Colorado’s cruel approach to energy policy

February 25, 2014 by Amy · Comments Off
Filed under: New Energy Economy, preferred energy, renewable energy, solar energy, wind energy 

By Amy Oliver Cooke

“Giving society cheap, abundant energy would be the equivalent of giving an idiot child a machine gun,” wrote environmental doomsday prophet Dr. Paul Ehrlich in 1975.

That’s a cruel statement directed at people who simply want electric lights so their children can read at night, a refrigerator to keep food from spoiling, or a heater to keep their homes warm during the winter.

Yet it seems to be the approach of Colorado’s environmental Left. Part of the problem is progressive leaders’ extremely narrow definition of “clean” energy that limits resource choices to more costly and unreliable wind and solar.

In 2004, Colorado voters approved Amendment 37, requiring Xcel Energy and other investor-owned utilities to use preferred sources such as wind and solar for 10 percent of the electricity sold to end users.

Since then the Colorado legislature has mandated increases in the renewable (or preferred) energy standard, from 10 to 20 to the current 30 percent by 2020. Only Maine (40 percent by 2017) and California (33 percent by 2020) have more aggressive mandates. They also have higher electric rates than Colorado.

Last year the state legislature passed SB 252, a 20 percent preferred energy standard on Colorado’s rural electric cooperatives. Now nearly the entire state must pay for a significant percentage of electricity produced predominantly from preferred “clean” sources wind and solar.

Since producing electricity from wind and solar is more expensive, Colorado’s electric rates have gone up along with the legislature’s mandates.

Not too long ago, our state enjoyed some of the cheapest electricity in the United States. In 2000, Colorado’s residential rates were 7.31 per kWh, equivalent to 9.89 cents in 2013 dollars. Instead, Coloradans now pay 11.91 cents per kWh for residential electricity, the highest rate in the Mountain West. California, Alaska, and Hawaii are the only Western states with higher residential rates.

Colorado’s electric rates are rising significantly faster than in most states. Last year rates across the U.S. increased on average 2.4 percent, compared to a 4.5 percent jump here.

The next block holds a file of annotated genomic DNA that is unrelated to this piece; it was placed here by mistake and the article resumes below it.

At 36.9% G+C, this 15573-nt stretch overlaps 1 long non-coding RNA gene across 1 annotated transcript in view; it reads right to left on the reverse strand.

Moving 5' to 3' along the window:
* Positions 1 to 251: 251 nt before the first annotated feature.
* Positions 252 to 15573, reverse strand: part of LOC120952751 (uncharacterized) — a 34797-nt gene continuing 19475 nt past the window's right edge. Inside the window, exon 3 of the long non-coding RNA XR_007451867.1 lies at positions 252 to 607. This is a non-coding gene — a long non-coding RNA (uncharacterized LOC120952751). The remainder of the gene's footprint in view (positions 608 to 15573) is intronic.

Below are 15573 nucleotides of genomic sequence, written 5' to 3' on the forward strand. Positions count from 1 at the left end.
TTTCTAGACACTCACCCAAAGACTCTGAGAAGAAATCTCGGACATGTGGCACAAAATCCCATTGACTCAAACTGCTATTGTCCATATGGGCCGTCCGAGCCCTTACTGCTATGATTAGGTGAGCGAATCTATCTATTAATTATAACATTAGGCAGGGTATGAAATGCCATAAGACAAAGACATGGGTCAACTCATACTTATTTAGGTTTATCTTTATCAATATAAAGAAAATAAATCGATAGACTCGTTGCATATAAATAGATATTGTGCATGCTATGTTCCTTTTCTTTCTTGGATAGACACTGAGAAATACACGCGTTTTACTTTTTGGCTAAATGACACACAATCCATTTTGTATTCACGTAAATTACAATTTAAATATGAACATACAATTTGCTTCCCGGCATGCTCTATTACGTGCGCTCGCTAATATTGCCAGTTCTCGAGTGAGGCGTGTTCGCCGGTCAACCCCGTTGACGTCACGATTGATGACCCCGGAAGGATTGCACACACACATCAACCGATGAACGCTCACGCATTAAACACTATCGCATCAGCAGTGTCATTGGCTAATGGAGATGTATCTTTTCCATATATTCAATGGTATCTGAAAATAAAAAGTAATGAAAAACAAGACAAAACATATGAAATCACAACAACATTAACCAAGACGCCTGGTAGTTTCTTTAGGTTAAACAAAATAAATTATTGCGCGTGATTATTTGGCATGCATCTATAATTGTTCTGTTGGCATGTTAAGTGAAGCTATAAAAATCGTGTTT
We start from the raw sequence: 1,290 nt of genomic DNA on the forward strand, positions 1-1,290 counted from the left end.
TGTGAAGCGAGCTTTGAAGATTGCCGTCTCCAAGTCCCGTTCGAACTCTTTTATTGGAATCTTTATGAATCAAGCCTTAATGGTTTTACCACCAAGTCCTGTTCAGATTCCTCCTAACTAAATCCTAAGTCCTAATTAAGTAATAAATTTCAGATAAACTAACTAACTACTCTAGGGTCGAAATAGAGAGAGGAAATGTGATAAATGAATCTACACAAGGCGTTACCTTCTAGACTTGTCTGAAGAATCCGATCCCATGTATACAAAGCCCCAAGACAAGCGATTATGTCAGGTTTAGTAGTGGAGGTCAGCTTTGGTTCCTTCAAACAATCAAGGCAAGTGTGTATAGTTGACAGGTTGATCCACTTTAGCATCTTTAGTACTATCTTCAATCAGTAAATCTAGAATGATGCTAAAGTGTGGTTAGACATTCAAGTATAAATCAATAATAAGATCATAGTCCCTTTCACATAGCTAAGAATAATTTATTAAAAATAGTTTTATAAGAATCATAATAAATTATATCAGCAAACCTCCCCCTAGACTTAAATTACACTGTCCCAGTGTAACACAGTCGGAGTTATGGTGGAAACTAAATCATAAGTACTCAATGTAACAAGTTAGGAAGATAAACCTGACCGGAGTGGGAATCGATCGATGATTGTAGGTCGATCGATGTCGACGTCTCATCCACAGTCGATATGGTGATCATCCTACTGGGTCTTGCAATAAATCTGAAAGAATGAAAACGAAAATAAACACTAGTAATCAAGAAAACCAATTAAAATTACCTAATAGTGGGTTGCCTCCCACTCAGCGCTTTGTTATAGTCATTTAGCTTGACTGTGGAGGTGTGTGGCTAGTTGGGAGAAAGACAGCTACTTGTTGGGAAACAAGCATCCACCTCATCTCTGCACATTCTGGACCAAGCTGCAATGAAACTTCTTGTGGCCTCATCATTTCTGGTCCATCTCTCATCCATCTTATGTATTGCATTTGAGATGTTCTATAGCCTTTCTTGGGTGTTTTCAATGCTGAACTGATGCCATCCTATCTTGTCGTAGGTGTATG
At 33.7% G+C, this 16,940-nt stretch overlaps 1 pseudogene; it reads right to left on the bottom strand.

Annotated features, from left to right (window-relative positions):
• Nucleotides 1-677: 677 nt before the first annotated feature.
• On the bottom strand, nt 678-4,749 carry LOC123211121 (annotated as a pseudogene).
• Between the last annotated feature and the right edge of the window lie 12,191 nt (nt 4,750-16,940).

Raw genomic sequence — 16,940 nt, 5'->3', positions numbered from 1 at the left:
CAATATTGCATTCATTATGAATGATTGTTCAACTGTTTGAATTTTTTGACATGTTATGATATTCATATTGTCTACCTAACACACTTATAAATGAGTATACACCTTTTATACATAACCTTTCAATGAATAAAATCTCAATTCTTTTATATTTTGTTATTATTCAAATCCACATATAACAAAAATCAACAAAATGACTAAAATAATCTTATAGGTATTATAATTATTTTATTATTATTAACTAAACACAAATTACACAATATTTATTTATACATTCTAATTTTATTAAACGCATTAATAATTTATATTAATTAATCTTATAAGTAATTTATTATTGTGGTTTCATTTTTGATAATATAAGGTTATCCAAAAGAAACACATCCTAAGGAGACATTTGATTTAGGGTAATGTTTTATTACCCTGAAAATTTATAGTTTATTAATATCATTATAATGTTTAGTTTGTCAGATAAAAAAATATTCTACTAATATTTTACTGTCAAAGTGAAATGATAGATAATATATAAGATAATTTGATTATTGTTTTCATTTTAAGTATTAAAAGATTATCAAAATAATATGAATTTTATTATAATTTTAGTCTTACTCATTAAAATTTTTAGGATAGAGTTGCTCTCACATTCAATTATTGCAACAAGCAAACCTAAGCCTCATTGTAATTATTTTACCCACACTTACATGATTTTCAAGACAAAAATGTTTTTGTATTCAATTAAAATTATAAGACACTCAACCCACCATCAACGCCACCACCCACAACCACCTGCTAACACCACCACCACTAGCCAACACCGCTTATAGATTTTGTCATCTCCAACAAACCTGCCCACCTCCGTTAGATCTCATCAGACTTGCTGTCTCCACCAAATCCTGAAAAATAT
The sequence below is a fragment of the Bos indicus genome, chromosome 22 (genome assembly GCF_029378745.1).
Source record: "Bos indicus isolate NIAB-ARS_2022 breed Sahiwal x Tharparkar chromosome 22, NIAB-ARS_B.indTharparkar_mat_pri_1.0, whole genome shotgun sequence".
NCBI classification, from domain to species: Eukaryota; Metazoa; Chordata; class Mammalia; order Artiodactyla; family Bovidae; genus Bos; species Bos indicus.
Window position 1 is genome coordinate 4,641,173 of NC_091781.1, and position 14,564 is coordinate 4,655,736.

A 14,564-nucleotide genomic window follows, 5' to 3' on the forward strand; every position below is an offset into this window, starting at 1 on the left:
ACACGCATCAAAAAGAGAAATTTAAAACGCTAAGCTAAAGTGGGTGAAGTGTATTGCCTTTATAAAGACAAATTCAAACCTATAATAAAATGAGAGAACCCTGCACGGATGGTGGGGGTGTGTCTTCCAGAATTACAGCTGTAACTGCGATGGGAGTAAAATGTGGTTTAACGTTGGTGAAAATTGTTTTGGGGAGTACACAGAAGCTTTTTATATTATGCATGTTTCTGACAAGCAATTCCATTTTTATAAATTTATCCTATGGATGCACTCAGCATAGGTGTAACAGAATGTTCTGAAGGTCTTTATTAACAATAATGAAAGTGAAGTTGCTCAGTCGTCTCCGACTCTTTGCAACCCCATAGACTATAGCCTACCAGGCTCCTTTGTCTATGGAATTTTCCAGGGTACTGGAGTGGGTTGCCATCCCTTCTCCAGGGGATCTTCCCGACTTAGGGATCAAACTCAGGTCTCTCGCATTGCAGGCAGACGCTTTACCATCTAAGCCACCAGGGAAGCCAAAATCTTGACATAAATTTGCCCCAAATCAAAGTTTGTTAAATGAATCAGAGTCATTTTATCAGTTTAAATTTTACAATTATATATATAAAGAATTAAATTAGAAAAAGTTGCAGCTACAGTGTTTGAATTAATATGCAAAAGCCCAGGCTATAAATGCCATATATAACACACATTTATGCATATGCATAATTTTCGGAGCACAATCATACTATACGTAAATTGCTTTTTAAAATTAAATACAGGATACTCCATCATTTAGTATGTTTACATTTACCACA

These high rates couldn’t come at a worse time. Just this week the Denver Post reported that Colorado’s labor participation rate has fallen 6 percentage points since 2006, to its lowest level (67.3 percent) since 1976.

In addition, the number of Coloradans obtaining assistance from food stamps continues to mark all-time high numbers, Complete Colorado reports.

The second week of February saw a 42 percent increase in Coloradans asking government for help paying their heating bills, according to 9News.

The state legislature had an opportunity to modestly improve the situation. Rep. Lori Saine’s (R-Weld County) HB 1138 would have expanded the definition of “clean” energy to include hydroelectricity.

Under HB1138 many electric co-ops that serve Colorado’s rural communities could have met or at least come close to meeting SB 252’s increased mandate. Without the expanded definition, some co-ops will need to build additional capacity and expensive transmission lines, or purchase renewable energy credits from other providers. Some of Colorado’s poorest counties will bear the costs.

Despite HB1138’s bipartisan sponsorship, lobbying from the wind and solar industries and their advocates in the environmental non-profit world doomed the bill in committee.

Progressive state lawmakers’ definition of clean energy is also unique. Many states, including those in the eco-friendly Pacific Northwest, the Center for American Progress, the Environmental Protection Agency, and our own Colorado Energy Office all consider hydro to be a clean, renewable source.